The case is strengthened by the undoubted economic and social benefits that the nation would derive from having a much stronger small firms sector. This sector, in all the economically successful countries of the world, is the main generator of new, wealth-creating and sustainable jobs. It is also the source of most of the useful inventions and innovations. It is essential if South Africa is to become globally competitive, and it is essential if competitive business opportunities are to be redistributed to those entrepreneurs previously suppressed and disadvantaged.
Regulation places small firms at a competitive disadvantage
Legislation and regulations adopted with the best of intentions to deal with a particular problem in society often have unintended negative consequences never envisaged by the drafters. It is, for instance, highly likely that whoever drafted the regulations under discussion never gave a thought to small millers and would have considered only the giant milling companies in preparing the regulations. According to our information there are many hundreds of small millers in the rural areas who provide a valuable service to their communities by milling local produce for local consumption. We are advised that these millers do not remove the kernel from the maize they mill and that the meal they produce is consequently much more nutritious than that which is produced by the large millers. It is highly likely that fortification is intended to replace the nutritional value, at least to a large extent, lost in the process of removing the kernel. In effect, this would mean that punishment for the sins of the large millers would be visited upon the small millers.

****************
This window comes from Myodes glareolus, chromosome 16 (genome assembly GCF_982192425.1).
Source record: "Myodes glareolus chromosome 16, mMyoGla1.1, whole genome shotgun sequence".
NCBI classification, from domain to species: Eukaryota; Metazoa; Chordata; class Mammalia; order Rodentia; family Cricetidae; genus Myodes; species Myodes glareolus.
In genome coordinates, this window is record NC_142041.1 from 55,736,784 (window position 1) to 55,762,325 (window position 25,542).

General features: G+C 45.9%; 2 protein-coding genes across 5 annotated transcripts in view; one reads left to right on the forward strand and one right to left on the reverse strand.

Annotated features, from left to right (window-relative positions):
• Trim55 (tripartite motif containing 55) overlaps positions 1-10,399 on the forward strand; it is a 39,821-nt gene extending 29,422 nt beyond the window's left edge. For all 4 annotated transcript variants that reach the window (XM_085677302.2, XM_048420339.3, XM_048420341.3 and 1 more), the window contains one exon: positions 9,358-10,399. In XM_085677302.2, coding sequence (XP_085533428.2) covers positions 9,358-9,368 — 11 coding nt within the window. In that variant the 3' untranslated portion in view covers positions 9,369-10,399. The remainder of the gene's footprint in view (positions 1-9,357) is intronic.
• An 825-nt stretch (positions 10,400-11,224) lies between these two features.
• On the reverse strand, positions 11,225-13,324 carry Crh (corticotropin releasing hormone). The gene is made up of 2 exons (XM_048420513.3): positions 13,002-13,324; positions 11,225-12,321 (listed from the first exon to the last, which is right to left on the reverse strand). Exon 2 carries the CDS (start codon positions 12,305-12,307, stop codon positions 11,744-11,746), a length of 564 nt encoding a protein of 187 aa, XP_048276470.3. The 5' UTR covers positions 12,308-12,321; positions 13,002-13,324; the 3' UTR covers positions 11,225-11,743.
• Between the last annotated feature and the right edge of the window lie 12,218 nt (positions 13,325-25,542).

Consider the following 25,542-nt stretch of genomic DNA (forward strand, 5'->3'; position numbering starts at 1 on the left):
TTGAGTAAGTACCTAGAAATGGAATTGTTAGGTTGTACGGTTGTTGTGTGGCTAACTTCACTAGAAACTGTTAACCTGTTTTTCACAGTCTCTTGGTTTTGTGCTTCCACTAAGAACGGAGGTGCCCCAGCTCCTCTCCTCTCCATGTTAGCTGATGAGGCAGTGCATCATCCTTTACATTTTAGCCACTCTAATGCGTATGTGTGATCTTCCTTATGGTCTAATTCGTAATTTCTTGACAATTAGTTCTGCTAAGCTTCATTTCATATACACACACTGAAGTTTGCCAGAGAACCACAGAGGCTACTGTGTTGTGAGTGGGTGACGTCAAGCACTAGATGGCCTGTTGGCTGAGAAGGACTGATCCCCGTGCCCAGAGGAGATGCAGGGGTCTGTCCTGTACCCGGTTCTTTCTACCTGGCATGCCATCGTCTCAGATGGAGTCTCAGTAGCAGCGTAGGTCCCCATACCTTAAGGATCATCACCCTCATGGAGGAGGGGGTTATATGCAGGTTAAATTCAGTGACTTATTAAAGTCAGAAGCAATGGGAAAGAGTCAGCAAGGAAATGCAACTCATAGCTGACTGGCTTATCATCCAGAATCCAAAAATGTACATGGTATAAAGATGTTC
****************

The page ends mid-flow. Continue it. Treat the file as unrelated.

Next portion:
The consequence of the imposition of the proposed regulations for fortification of maize meal would be to make the small rural millers illegal. The small millers would find it impossible to cover the cost or deal with the complexity of complying with the regulations. They would be put out of business and the communities would suffer. We are convinced that it is not the intention of your department to cause this disruption in the lives of rural people.
In the past it was licensing requirements that placed rural millers at a competitive disadvantage and allowed large milling companies to take over small mills in rural towns and villages throughout South Africa. Instead of continuing to operate the mills in the small towns the large milling companies closed them down and transported the finished products from the sites of their large mills to supply retailers in those towns. The consequence was a loss of industry and jobs in the small towns. If these regulations should be adopted in their present form it would mean that the large millers would once again supply the customers of the defunct small millers by transporting maize meal into the rural areas. Our experience has taught us that the larger competitors will ensure that the regulations are carried out and that any miller that does not comply will be reported to the relevant department. The large millers will argue that they are doing this in the interests of the health of the nation but we all know that they will be thinking of the profitability of their own businesses.